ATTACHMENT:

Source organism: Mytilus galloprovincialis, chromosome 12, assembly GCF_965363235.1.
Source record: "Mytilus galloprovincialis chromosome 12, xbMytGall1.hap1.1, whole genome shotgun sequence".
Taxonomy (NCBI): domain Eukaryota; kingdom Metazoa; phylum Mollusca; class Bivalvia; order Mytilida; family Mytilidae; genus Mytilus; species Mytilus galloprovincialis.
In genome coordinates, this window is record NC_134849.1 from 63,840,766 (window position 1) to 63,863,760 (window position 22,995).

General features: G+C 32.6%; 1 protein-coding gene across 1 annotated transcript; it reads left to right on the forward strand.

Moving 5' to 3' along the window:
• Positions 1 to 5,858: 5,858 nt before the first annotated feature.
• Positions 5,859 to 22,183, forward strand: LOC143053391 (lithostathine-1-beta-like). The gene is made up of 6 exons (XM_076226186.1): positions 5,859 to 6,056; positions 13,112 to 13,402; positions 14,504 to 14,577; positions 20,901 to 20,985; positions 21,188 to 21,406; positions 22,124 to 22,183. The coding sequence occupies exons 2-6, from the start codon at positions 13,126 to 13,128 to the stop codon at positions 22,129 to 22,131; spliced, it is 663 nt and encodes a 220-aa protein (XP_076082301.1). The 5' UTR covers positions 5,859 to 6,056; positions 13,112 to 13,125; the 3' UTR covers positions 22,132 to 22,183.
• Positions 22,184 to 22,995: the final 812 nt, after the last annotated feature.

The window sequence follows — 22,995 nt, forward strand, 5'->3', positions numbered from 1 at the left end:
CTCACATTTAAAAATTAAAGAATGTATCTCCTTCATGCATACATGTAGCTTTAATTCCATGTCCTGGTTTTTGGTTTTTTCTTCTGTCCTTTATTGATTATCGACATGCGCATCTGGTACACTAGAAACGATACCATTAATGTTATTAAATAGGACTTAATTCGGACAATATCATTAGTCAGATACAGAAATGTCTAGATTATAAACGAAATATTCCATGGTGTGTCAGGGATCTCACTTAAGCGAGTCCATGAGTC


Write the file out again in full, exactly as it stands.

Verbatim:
Source organism: Mytilus galloprovincialis, chromosome 12, assembly GCF_965363235.1.
Source record: "Mytilus galloprovincialis chromosome 12, xbMytGall1.hap1.1, whole genome shotgun sequence".
Taxonomy (NCBI): domain Eukaryota; kingdom Metazoa; phylum Mollusca; class Bivalvia; order Mytilida; family Mytilidae; genus Mytilus; species Mytilus galloprovincialis.
In genome coordinates, this window is record NC_134849.1 from 63,840,766 (window position 1) to 63,863,760 (window position 22,995).

General features: G+C 32.6%; 1 protein-coding gene across 1 annotated transcript; it reads left to right on the forward strand.

Moving 5' to 3' along the window:
• Positions 1 to 5,858: 5,858 nt before the first annotated feature.
• Positions 5,859 to 22,183, forward strand: LOC143053391 (lithostathine-1-beta-like). The gene is made up of 6 exons (XM_076226186.1): positions 5,859 to 6,056; positions 13,112 to 13,402; positions 14,504 to 14,577; positions 20,901 to 20,985; positions 21,188 to 21,406; positions 22,124 to 22,183. The coding sequence occupies exons 2-6, from the start codon at positions 13,126 to 13,128 to the stop codon at positions 22,129 to 22,131; spliced, it is 663 nt and encodes a 220-aa protein (XP_076082301.1). The 5' UTR covers positions 5,859 to 6,056; positions 13,112 to 13,125; the 3' UTR covers positions 22,132 to 22,183.
• Positions 22,184 to 22,995: the final 812 nt, after the last annotated feature.

The window sequence follows — 22,995 nt, forward strand, 5'->3', positions numbered from 1 at the left end:
CTCACATTTAAAAATTAAAGAATGTATCTCCTTCATGCATACATGTAGCTTTAATTCCATGTCCTGGTTTTTGGTTTTTTCTTCTGTCCTTTATTGATTATCGACATGCGCATCTGGTACACTAGAAACGATACCATTAATGTTATTAAATAGGACTTAATTCGGACAATATCATTAGTCAGATACAGAAATGTCTAGATTATAAACGAAATATTCCATGGTGTGTCAGGGATCTCACTTAAGCGAGTCCATGAGTC